Effect of Photobiomodulation in Rescuing Lipopolysaccharide-Induced Dopaminergic Cell Loss in the Male Sprague-Dawley Rat.
Biomolecules. 2019 Aug 19 ;9(8). Epub 2019 Aug 19. PMID: 31430990
Jayden A O'Brien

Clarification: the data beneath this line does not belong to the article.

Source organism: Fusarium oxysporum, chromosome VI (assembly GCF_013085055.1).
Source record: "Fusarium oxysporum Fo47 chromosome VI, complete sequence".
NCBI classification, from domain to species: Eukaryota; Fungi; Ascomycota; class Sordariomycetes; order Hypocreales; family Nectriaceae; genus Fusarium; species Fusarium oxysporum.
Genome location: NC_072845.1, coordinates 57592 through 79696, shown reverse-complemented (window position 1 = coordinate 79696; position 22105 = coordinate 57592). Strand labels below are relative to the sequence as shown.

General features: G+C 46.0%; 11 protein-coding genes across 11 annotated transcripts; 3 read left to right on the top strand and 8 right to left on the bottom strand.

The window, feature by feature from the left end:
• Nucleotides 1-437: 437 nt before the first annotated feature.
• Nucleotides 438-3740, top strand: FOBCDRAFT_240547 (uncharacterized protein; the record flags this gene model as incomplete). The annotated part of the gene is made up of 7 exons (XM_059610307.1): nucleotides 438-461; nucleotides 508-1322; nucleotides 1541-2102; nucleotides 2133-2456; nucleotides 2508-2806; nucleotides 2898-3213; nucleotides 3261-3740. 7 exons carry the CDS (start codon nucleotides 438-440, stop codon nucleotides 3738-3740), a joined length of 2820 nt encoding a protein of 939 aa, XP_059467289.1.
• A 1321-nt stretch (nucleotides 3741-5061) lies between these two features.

Photobiomodulation (PBM) provides neuroprotection against dopaminergic cell death and associated motor deficits in rodent and primate models of Parkinson's disease (PD). However, it has not yet been tested in the lipopolysaccharide (LPS) model of PD, which leads to dopaminergic cell death through microglia-evoked neuroinflammation. We investigated whether transcranial PBM could protect against dopaminergic cell death within the substantia nigra in male Sprague-Dawley rats following supranigral LPS injection. PBM fully protected rats from 10µg LPS which would have otherwise caused 15% cell loss, but there was no significant neuroprotection at a 20 µg dose that led to a 50% lesion. Cell loss at this dose varied according to the precise site of injection and correlated with increased local numbers of highly inflammatory amoeboid microglia. Twenty microgram LPS caused motor deficits in the cylinder, adjusted stepping and rotarod tests that correlated with dopaminergic cell loss. While PBM caused no significant improvement at the group level, motor performance on all three tests no longer correlated with the lesion size caused by 20 µg LPS in PBM-treated rats, suggesting extranigral motor improvements in some animals. These results provide support for PBM as a successful neuroprotective therapy against the inflammatory component of early PD, provided inflammation has not reached a devastating level, as well as potential benefits in other motor circuitries.